Moreover, the words “moneys due or accruing due to persons employed or paid by the government” in s. 3 of the Garnishment Act refer solely to debts of the Government arising pursuant to agreements relating to the provision of work or services.

    Per Lamer, Wilson and L’Heureux-Dubé JJ.:  The interpretation of s. 90(1) (b) given by La Forest J. and his conclusion that, as between the Government of Manitoba and the Indians, the Indians are entitled to the moneys were agreed with.

    Once it is held that the moneys are not in fact situate on the reserve or deemed to be so and that they do constitute a debt, that debt is subject to garnishment at the hands of an innocent third party.  The way in which the debt arose does not affect an innocent third party seeking to initiate garnishment proceedings with respect to that debt.

    The Garnishment Act does not apply to the Crown so to permit the garnishment by the appellants of moneys owing by the Crown to the Indians under the settlement.  The words “moneys due or accruing due to persons employed or paid by the government” in s. 3 of the Garnishment Act refer solely to debts of the Government arising pursuant to agreements relating to the provision of work or services.  These words do not extend to lift the Government’s immunity in respect of the garnishment proceedings which the appellant sought to initiate.

    Per Dickson C.J.:  Under the Nowegijick principle, ambiguities in the interpretation of treaties and statutes relating to Indians are to be resolved in favour of the Indians and aboriginal understandings of words and corresponding legal concepts in Indian treaties are to be preferred over more legalistic and technical constructions.  This principle is concerned with interpreting a statute or treaty with respect to the persons who are its subjects — Indians — and not with interpreting a statute in favour of Indians simply because it is the State that is the other interested party.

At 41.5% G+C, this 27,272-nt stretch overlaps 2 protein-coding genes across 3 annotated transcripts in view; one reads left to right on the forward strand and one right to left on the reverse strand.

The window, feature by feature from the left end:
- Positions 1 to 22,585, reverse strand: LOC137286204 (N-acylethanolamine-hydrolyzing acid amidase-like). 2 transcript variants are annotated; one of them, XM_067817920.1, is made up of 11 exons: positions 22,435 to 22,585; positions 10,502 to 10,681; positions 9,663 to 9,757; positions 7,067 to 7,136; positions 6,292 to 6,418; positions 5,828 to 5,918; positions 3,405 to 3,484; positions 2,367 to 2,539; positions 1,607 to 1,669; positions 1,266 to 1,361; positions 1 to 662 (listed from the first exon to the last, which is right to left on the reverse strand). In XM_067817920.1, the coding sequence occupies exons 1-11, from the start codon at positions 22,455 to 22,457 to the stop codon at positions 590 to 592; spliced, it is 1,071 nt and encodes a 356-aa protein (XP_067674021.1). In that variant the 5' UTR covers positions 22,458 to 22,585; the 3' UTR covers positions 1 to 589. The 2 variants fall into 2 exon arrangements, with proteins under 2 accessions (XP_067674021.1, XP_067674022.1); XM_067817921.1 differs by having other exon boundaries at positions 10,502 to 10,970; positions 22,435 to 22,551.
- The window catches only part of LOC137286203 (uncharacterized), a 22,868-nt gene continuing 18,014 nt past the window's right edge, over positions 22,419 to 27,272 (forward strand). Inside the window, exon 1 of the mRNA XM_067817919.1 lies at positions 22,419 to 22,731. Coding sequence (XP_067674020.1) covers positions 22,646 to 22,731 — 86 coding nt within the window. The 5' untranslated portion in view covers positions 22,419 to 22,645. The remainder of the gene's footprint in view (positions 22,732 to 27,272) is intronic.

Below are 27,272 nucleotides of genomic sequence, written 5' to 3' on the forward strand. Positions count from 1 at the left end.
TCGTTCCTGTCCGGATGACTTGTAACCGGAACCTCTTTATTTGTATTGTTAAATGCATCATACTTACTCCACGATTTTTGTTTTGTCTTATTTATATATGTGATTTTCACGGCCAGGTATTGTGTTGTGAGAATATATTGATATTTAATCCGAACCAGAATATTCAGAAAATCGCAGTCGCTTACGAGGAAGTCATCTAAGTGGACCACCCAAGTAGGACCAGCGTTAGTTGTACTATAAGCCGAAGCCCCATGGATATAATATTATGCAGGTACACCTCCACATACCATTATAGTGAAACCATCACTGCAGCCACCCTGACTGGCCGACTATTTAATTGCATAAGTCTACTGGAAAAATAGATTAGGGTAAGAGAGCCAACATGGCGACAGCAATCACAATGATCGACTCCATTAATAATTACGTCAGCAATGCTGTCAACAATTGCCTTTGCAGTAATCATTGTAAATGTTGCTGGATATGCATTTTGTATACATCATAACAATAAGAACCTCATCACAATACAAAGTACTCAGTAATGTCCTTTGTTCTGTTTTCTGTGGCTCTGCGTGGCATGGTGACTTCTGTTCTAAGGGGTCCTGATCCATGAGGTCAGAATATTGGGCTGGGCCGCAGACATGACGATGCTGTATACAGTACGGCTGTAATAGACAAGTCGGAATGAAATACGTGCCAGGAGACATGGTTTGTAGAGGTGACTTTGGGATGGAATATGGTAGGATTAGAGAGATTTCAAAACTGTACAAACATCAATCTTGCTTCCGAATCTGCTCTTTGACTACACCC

The Nowegijick principle applies even if a civil party other than the state will lose out.  Canadian society at large must bear the historical burden of the current situation of native peoples.  Section 89(1) explicitly provides that a non-Indian cannot attach personal property of an Indian in certain circumstances and contemplates Indians being favoured vis-à-vis non-Indians.  Therefore, it would be inconsistent with Nowegijick to interpret s. 90 (which extends s. 89’s protection) in a restrictive manner.

    A broad interpretation of the Garnishment Act and the particular provision which allows and facilitates the garnishing of government was assumed, without deciding, to be valid for the purposes of this appeal.  Without s. 90, the situs of the debt would be the location of the debtor, i.e., off the reserve.

    The definition of “Her Majesty” in the Interpretation Act includes the provincial Crowns and whether or not both Crowns are included depends on the statutory context.  The words “Her Majesty” in a federal statute are not necessarily limited to the Crown in right of Canada:  they can refer to the province.  The ambiguity here lay in whether they did indeed refer to the province.

    “Her Majesty” in s. 90(1) (b) of the Indian Act  refers to both the federal and provincial Crowns.  An application of the Nowegijick principle supported this conclusion.  (Contextual arguments that the term referred only to the federal Crown were inconclusive and therefore an ambiguity arose.)  Further, from the aboriginal perspective, any divisions that the Crown has imposed on itself, such as the federal and provincial Crown, are internal to itself and do not alter the basic structure of Sovereign-Indian relations.